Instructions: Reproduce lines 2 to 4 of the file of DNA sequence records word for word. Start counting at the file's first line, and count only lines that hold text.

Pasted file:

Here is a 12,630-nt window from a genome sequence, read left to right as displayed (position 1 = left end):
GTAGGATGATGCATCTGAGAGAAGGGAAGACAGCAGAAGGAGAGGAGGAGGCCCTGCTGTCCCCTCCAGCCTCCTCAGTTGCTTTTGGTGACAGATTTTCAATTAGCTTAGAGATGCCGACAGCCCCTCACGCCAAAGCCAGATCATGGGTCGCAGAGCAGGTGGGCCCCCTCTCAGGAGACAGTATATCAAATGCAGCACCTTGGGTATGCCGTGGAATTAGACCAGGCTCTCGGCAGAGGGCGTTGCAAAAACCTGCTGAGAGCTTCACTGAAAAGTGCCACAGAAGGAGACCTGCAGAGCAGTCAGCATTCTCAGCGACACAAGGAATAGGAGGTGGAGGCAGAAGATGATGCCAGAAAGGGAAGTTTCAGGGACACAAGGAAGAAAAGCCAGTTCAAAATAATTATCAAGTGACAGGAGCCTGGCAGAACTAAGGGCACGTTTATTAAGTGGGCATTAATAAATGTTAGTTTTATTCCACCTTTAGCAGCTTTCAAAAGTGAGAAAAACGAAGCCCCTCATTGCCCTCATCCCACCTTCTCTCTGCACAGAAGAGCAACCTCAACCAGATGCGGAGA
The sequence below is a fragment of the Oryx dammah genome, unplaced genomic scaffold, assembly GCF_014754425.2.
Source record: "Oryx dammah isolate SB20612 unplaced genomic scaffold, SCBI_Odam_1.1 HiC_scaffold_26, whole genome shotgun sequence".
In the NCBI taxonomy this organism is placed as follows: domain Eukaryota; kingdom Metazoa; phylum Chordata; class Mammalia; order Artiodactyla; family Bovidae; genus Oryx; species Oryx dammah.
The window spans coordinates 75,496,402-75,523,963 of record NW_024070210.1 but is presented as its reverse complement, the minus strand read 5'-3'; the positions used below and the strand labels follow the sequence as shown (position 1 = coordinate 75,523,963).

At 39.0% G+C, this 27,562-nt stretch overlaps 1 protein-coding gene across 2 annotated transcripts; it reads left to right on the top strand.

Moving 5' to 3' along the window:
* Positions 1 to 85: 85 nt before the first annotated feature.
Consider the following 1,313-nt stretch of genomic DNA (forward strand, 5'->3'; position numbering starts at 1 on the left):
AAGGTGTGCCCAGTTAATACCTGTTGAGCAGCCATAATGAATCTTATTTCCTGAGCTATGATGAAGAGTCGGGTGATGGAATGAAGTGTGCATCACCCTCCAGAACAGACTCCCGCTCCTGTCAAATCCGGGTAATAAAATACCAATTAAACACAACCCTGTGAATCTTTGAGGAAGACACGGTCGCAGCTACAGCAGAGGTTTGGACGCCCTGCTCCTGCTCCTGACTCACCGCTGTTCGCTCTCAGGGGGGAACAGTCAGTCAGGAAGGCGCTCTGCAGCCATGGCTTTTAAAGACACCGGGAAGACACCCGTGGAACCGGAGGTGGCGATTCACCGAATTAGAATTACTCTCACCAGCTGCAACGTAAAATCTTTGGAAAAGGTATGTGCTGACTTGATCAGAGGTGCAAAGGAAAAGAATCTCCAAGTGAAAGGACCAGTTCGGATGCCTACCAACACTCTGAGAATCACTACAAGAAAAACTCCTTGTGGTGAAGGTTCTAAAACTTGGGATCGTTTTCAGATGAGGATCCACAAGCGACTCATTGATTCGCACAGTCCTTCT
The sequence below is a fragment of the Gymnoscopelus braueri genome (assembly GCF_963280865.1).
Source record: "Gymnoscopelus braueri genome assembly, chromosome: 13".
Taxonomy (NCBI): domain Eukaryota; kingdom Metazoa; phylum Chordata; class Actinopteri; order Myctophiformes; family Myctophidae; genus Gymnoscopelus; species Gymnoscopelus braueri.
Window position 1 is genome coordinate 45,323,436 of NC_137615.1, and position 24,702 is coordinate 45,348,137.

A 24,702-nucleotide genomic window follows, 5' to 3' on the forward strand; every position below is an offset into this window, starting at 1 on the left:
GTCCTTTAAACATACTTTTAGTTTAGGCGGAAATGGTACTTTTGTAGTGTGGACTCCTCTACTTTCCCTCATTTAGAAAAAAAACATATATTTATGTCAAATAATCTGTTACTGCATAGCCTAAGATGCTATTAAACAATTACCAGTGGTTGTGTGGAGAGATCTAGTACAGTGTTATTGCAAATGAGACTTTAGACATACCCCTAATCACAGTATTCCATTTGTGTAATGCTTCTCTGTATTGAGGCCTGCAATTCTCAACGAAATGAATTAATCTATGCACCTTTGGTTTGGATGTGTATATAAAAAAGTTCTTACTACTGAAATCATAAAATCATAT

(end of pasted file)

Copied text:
GTAGGATGATGCATCTGAGAGAAGGGAAGACAGCAGAAGGAGAGGAGGAGGCCCTGCTGTCCCCTCCAGCCTCCTCAGTTGCTTTTGGTGACAGATTTTCAATTAGCTTAGAGATGCCGACAGCCCCTCACGCCAAAGCCAGATCATGGGTCGCAGAGCAGGTGGGCCCCCTCTCAGGAGACAGTATATCAAATGCAGCACCTTGGGTATGCCGTGGAATTAGACCAGGCTCTCGGCAGAGGGCGTTGCAAAAACCTGCTGAGAGCTTCACTGAAAAGTGCCACAGAAGGAGACCTGCAGAGCAGTCAGCATTCTCAGCGACACAAGGAATAGGAGGTGGAGGCAGAAGATGATGCCAGAAAGGGAAGTTTCAGGGACACAAGGAAGAAAAGCCAGTTCAAAATAATTATCAAGTGACAGGAGCCTGGCAGAACTAAGGGCACGTTTATTAAGTGGGCATTAATAAATGTTAGTTTTATTCCACCTTTAGCAGCTTTCAAAAGTGAGAAAAACGAAGCCCCTCATTGCCCTCATCCCACCTTCTCTCTGCACAGAAGAGCAACCTCAACCAGATGCGGAGA
The sequence below is a fragment of the Oryx dammah genome, unplaced genomic scaffold, assembly GCF_014754425.2.
Source record: "Oryx dammah isolate SB20612 unplaced genomic scaffold, SCBI_Odam_1.1 HiC_scaffold_26, whole genome shotgun sequence".